Monday, November 06, 2006

More on Global Warming, Katrina, and the all new Chevy Oblivious...

A number of good sources this week, for another fairly straight-forward cartoon:
  • Check out an earlier 'toon and BushGreenwatch on the links between hurricanes and global warming.

  • See an article by "The Republican War on Science" author Chris Mooney, noting a speech by sci-fi novelist and environmental science "skeptic" Michael Crichton, who argues that environmentalists are trying to "politicize science" (and... what exactly is he doing?). See also Clayton Sandell on two senators' calls for ExxonMobil to stop their "ideas lobbying," i.e. funding of politicized "science."

  • Julia Whitty on "The Thirteenth Tipping Point," which cites a sociological study that lists the top 5 reasons why some Americans reject environmental science, namely: belief that global warming is natural, belief that it's media/environmentalist hype, distrust of science, plain old flat denial, and conspiracy theories. The study found that the people were most often white, male, highly religious Republicans who get most of their news from the radio (surprise!). On the other hand, check out Bill Moyers' latest piece, "Is God Green," on the growing environmentalist movement within evangelical Christian circles.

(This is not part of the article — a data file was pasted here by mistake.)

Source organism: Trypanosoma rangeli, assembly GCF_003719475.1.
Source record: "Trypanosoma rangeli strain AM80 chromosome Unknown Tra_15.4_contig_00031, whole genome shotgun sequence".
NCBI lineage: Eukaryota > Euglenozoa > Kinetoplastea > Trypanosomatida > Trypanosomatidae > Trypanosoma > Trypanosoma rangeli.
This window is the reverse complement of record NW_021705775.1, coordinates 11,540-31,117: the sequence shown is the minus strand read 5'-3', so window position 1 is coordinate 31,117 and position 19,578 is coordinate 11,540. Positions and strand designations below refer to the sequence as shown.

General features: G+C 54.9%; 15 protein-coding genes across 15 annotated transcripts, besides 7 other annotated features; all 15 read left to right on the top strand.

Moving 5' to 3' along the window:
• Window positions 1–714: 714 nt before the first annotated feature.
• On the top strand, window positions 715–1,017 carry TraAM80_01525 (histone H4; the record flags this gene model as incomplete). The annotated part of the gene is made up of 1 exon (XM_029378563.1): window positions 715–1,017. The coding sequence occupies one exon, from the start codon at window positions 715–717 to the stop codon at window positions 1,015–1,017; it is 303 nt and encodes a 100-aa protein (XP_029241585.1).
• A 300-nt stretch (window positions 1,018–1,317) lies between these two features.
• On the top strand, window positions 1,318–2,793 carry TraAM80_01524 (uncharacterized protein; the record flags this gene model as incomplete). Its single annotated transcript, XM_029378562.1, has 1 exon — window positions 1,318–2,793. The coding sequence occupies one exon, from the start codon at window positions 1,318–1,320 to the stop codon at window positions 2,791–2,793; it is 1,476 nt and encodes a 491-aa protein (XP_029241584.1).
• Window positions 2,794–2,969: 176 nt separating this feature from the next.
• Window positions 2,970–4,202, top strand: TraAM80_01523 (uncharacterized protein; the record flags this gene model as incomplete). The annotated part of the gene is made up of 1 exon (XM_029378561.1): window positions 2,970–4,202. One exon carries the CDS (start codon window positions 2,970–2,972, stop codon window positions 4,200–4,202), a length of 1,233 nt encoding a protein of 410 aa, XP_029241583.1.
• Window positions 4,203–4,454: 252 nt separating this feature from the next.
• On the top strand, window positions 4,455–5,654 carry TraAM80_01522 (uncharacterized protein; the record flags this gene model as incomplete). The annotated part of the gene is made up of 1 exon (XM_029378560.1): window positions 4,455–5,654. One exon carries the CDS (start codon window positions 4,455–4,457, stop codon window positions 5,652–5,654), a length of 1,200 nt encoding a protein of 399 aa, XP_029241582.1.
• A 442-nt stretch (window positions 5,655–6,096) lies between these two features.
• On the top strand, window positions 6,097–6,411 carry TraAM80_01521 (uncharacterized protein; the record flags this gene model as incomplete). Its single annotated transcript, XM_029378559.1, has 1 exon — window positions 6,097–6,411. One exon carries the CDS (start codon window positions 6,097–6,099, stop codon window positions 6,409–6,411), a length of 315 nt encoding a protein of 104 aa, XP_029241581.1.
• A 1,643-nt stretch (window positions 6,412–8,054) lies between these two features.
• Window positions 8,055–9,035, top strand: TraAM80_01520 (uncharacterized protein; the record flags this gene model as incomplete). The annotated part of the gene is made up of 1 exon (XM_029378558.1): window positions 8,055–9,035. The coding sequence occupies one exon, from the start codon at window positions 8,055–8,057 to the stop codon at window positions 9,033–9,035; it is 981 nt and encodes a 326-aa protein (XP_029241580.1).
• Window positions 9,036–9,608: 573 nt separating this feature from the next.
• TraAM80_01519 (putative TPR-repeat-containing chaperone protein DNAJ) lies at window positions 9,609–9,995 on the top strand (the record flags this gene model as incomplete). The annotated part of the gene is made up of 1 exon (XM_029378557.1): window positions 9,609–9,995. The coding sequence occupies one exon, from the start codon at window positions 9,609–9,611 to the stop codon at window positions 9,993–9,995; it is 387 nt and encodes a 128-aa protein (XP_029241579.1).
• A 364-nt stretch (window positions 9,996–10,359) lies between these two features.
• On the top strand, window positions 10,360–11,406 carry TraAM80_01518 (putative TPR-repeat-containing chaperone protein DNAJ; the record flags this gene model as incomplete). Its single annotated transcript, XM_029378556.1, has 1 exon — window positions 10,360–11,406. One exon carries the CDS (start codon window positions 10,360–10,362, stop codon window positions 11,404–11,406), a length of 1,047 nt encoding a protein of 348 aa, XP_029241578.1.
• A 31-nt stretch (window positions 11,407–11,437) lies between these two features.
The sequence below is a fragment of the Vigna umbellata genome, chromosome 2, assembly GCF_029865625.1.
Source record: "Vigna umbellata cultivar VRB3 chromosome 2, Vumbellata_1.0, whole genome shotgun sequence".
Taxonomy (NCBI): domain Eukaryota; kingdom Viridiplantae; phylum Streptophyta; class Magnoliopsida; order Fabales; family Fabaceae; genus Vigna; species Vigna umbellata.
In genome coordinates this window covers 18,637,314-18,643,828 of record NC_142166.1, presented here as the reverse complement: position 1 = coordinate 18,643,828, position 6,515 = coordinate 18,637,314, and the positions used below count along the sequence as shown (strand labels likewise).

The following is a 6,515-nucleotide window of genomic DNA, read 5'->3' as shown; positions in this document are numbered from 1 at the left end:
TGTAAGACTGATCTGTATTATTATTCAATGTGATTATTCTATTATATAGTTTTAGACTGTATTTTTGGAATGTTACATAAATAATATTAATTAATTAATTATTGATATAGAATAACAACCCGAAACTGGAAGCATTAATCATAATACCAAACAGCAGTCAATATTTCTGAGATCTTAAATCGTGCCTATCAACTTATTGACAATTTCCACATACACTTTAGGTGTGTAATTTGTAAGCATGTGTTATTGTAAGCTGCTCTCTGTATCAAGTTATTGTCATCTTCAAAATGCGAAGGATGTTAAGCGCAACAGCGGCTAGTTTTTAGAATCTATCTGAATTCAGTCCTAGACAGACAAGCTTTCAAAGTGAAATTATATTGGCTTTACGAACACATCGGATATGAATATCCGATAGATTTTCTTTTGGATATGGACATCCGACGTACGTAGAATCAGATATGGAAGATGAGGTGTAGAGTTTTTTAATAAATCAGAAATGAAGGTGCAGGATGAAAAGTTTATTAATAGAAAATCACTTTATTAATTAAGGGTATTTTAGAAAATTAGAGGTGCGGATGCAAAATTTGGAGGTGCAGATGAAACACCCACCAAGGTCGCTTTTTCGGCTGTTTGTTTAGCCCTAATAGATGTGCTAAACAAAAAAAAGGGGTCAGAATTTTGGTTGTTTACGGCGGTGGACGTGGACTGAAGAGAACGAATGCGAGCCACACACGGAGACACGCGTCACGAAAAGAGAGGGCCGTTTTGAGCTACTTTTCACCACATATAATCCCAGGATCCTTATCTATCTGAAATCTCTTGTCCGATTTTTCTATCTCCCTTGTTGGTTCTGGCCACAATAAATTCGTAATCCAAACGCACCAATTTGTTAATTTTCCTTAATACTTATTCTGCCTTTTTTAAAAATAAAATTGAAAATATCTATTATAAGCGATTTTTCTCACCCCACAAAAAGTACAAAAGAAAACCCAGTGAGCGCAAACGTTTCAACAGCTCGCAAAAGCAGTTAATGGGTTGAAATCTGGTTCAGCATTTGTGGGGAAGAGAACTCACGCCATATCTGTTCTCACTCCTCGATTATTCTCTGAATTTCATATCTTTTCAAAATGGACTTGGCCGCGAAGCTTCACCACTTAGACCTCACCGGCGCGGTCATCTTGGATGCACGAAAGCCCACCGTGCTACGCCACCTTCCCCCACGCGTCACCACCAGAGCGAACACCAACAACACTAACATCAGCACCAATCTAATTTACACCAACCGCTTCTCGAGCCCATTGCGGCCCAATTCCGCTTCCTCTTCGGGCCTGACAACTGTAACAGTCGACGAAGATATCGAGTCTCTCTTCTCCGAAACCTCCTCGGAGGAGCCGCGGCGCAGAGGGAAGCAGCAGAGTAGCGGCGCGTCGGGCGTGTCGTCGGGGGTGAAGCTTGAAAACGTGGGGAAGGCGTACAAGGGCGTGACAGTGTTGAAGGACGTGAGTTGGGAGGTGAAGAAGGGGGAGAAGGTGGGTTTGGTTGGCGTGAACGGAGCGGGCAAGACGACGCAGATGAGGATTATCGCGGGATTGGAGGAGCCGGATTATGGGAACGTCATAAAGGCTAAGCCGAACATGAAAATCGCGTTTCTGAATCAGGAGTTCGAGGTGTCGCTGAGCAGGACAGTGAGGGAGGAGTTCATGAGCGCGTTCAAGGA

• John Heilprin, who reports that two federal agencies are investigating whether the Bush administration blocked government scientists from speaking freely about global warming and censored their research. It wouldn't be the first time, of course. Specifically, the article notes that the science journal Nature reported last month that the NOAA suppressed a report linking hurricane strength and frequency to global warming.

  • More on Crazy Jim Inhofe from Media Matters and Think Progress, and Bill Berkowitz on the environmental crimes of one of Inhofe's major donors, Koch Industries.

  • Check out videos and reviews of the ridiculous Chevy Silverado ad by Jalopnik and Slate, and an article by David Carr.

Happy "choosing" day! Too bad most of the choices suck. Stephanie McMillan has a good one on that subject... see also Matt Bors on "staying the course."

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